Greater Manchester Green City Region. Creating a greener, greater city region differently

Bess and Bailey Sculptures

Bess and Bailey: the story behind the horse and fox on Rochdale Canal

Following article written by Juliette Hamilton...

We met at a local show called the Great Northern Contemporary Craft Fair where I was exhibiting. He loved my work and really wanted me to produce something for the city.   I was very happy as Manchester is my home town and place of birth, so to be asked to undertake a commission which would stand in its centre was amazing.   These things take time so it was a couple of years until I heard from him again about the commission.

He had been working volunteer group the Friends of Rochdale 9 who tirelessly undertake clean ups and environmental improvements along the Rochdale canal in the city centre.

They secured some funding  through the Council’s Neighbourhood Improvement Fund to undertake some greening projects, combined with an art installation which helps celebrate the real workhorses of the Industrial Revolution…  this where I came in.   Dave wanted something big so asked for a life-size Shire Hourse and he just loves foxes too! It was up to me to crate it how I wanted and I came up with the idea of making it look like these two creatures had just encountered each other on the two path.  They have been named Bess (horse) and Bailey (fox).

I created them both at home in South Manchester, where I have my studio in my back garden.  With the sculptures being in such a public environment I had to approach the making from a different angle than normal.  I usually just use willow and may be some ash poles in my sculptures but the base of this horse is entirely metal, bent by hand by me and welded into place by my husband.  This way the horse could be bolted to the ground to make her more secure and would hopefully withstand the weight of a human!  The willow was woven over the top.  The other thinking behind making the base this way was that when the willow deteriorates, it can be easily renewed over the permanent structure.  The sculptures have also been fireproofed as they are very close to buildings, and situated in a position that cannot be reached by foot.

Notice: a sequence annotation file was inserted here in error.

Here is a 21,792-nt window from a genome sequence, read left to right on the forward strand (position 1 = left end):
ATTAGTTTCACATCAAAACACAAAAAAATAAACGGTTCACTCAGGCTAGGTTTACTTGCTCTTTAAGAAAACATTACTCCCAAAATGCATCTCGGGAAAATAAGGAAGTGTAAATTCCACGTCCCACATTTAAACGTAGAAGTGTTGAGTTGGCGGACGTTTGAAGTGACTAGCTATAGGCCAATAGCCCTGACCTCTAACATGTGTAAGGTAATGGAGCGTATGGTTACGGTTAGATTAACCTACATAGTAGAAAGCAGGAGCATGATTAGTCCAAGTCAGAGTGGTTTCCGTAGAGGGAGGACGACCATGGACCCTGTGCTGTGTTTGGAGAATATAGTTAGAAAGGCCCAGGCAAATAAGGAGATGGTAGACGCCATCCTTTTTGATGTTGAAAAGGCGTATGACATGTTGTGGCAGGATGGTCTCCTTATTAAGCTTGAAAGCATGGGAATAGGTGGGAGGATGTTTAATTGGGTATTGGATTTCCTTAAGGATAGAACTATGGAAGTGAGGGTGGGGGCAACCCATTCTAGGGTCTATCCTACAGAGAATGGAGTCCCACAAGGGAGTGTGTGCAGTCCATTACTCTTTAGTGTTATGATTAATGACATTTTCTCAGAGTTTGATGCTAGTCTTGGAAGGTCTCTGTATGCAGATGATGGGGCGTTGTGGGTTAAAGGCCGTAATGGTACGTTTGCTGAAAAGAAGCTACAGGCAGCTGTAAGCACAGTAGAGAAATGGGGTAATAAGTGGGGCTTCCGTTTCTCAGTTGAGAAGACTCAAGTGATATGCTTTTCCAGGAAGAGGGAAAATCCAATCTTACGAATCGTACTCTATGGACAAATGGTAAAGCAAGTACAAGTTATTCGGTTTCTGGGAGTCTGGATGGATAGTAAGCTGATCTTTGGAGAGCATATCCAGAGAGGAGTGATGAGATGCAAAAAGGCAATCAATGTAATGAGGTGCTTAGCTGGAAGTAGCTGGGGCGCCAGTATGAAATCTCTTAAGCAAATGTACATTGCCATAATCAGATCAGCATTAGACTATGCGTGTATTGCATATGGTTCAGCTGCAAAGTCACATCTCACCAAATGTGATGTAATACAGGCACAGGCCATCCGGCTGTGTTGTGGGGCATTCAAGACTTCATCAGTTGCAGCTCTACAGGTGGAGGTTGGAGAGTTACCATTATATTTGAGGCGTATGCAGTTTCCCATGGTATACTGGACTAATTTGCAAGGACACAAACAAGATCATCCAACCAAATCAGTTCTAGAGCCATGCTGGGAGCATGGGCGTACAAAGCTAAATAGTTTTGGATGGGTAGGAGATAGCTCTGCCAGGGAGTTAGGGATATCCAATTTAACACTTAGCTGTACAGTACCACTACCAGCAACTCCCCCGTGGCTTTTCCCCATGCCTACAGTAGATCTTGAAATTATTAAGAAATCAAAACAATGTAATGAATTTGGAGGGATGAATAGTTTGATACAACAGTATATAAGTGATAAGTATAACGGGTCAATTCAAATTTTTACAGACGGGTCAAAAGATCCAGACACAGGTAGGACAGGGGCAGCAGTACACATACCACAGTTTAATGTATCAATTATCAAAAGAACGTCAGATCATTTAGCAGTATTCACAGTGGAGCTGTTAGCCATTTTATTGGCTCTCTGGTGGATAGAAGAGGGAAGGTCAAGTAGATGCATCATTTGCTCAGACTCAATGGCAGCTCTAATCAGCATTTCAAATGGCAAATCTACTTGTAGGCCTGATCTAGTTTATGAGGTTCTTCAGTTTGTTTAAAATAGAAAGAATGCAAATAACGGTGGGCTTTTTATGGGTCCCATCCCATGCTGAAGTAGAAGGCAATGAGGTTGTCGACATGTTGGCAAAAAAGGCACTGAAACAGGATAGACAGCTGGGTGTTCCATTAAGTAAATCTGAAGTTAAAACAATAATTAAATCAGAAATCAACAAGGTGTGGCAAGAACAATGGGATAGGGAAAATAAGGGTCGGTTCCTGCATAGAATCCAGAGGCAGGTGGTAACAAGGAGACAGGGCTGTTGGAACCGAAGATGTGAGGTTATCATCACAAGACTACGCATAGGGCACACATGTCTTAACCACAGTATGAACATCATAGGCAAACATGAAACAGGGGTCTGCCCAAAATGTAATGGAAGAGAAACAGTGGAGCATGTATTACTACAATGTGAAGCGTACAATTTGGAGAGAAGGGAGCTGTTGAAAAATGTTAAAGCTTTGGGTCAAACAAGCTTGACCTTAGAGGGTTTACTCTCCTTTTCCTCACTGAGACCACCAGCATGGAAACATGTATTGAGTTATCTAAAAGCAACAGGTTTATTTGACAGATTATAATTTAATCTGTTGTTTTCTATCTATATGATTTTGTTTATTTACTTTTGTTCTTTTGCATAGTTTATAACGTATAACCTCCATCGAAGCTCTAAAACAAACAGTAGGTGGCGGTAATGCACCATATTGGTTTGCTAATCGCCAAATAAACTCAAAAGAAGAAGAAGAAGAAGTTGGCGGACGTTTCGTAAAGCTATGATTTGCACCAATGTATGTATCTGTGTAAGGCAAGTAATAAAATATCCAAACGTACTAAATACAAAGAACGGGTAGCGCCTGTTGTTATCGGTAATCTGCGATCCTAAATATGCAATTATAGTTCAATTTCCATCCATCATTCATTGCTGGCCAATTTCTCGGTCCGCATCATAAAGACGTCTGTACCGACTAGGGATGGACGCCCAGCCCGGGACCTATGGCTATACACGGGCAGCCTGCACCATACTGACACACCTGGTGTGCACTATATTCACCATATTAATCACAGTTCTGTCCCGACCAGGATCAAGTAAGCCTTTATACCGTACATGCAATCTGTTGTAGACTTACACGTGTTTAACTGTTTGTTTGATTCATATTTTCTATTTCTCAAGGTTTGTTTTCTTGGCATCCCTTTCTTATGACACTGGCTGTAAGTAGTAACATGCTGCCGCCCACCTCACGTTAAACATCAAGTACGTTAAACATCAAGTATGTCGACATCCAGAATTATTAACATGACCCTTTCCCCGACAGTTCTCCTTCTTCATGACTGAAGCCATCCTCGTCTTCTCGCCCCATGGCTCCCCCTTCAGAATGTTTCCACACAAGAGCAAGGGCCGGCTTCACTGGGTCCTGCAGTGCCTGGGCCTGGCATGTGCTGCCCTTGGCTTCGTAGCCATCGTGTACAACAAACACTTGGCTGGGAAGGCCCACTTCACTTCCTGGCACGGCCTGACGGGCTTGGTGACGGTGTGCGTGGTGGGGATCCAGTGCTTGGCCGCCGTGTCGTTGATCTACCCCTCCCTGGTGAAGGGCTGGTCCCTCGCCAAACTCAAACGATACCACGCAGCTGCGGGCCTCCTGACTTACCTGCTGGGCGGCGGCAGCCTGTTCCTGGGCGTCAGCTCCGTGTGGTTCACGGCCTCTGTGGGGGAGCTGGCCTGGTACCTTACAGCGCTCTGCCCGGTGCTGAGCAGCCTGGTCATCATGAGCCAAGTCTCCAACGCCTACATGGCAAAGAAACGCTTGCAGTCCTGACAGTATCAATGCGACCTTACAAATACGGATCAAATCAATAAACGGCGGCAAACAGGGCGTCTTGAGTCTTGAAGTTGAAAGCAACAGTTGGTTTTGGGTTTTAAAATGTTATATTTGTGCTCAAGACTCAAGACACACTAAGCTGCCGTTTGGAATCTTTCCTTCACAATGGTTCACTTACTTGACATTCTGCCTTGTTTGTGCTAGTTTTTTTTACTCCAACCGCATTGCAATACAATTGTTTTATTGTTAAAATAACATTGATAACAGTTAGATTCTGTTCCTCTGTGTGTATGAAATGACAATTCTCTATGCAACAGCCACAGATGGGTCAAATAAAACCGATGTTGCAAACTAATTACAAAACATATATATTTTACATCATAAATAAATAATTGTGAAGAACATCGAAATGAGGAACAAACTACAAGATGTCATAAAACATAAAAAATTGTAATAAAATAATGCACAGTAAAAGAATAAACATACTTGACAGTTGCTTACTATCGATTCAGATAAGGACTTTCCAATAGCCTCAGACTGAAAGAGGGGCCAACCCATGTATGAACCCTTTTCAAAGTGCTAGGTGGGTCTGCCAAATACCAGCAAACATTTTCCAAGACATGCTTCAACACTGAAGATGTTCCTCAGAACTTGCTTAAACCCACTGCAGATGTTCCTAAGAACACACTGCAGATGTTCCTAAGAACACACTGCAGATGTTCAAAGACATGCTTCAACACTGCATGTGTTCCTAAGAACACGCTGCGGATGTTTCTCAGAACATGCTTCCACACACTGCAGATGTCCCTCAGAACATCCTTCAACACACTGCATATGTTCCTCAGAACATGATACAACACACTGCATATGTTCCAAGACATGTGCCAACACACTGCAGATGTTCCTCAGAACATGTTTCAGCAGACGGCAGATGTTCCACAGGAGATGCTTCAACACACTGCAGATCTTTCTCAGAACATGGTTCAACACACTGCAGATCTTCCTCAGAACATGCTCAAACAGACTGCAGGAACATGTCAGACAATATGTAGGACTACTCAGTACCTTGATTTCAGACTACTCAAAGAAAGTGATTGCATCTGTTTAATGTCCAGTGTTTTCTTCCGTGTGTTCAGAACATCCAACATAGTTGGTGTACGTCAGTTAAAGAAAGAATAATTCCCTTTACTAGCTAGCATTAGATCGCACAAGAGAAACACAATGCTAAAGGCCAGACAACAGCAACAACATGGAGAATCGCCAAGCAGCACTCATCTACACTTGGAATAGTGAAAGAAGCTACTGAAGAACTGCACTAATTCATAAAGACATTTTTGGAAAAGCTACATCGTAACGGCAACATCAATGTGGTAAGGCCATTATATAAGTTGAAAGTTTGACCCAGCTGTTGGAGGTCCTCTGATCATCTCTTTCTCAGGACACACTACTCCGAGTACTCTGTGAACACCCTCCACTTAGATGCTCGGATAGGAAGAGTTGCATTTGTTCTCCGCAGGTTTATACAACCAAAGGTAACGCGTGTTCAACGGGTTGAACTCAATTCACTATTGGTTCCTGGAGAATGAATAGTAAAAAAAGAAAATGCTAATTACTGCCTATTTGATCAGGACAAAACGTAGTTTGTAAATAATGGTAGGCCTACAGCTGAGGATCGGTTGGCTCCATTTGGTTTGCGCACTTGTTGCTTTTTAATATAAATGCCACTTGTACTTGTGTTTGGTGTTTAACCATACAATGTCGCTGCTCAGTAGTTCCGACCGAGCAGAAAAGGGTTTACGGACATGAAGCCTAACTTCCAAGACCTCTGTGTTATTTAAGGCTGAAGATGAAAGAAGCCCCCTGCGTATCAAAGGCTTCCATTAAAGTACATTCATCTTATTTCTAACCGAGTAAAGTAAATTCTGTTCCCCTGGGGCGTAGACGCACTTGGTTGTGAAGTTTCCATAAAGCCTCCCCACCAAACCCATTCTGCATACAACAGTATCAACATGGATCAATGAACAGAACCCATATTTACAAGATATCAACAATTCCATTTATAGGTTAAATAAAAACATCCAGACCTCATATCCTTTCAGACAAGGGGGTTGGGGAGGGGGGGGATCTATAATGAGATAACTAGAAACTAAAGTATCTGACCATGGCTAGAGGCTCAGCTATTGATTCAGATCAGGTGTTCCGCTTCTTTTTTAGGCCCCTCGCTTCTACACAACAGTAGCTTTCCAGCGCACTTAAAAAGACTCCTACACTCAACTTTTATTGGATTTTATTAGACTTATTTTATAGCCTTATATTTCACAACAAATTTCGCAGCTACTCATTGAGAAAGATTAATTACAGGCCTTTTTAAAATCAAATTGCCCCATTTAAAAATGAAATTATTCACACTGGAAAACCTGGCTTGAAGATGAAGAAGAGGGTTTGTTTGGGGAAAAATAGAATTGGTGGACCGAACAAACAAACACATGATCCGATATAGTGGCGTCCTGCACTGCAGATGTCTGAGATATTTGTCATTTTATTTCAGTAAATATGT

The day of installation as incredibly nerve wracking as we had to float the sculptures across the canal.  There was no other way of getting them to their final position.  Anyway, it all passed off without a hitch, much to everyone’s relief!

It is a great way to playfully and creatively celebrate and animate our canals and waterways.  The reason for the idea of the horse was explained by Dave Barlow:

“Horses were the real life work horses of the industrial revolution.  Bess is a celebration of all the thousands of horses who have passed the length and breadth of Manchester’s canals over time, working silently and tirelessly to fuel the City’s industrial age growth.

“Before the widespread development of the canal network, most goods and raw materials were hauled by horses and mules that were pulling road carts.  Suppliers realised that a horse was able to pull between 30 and 50 times more coal or iron ore on a barge that was floating on the water.  Pulling a barge along a navigable waterway did not normally require the horse to go up and down steep hills, so the work was also considered to be slightly safer for the animal.”

I have also been commissioned to produce a ‘minder’ for Bess, a man who will be controlling her with a rope but this will not happen until April 2020, when we have to float across the canal again!

Article written by Juliette Hamilton

This article was first published in Basketmakers Monthly, and reproduced with their kind permission.

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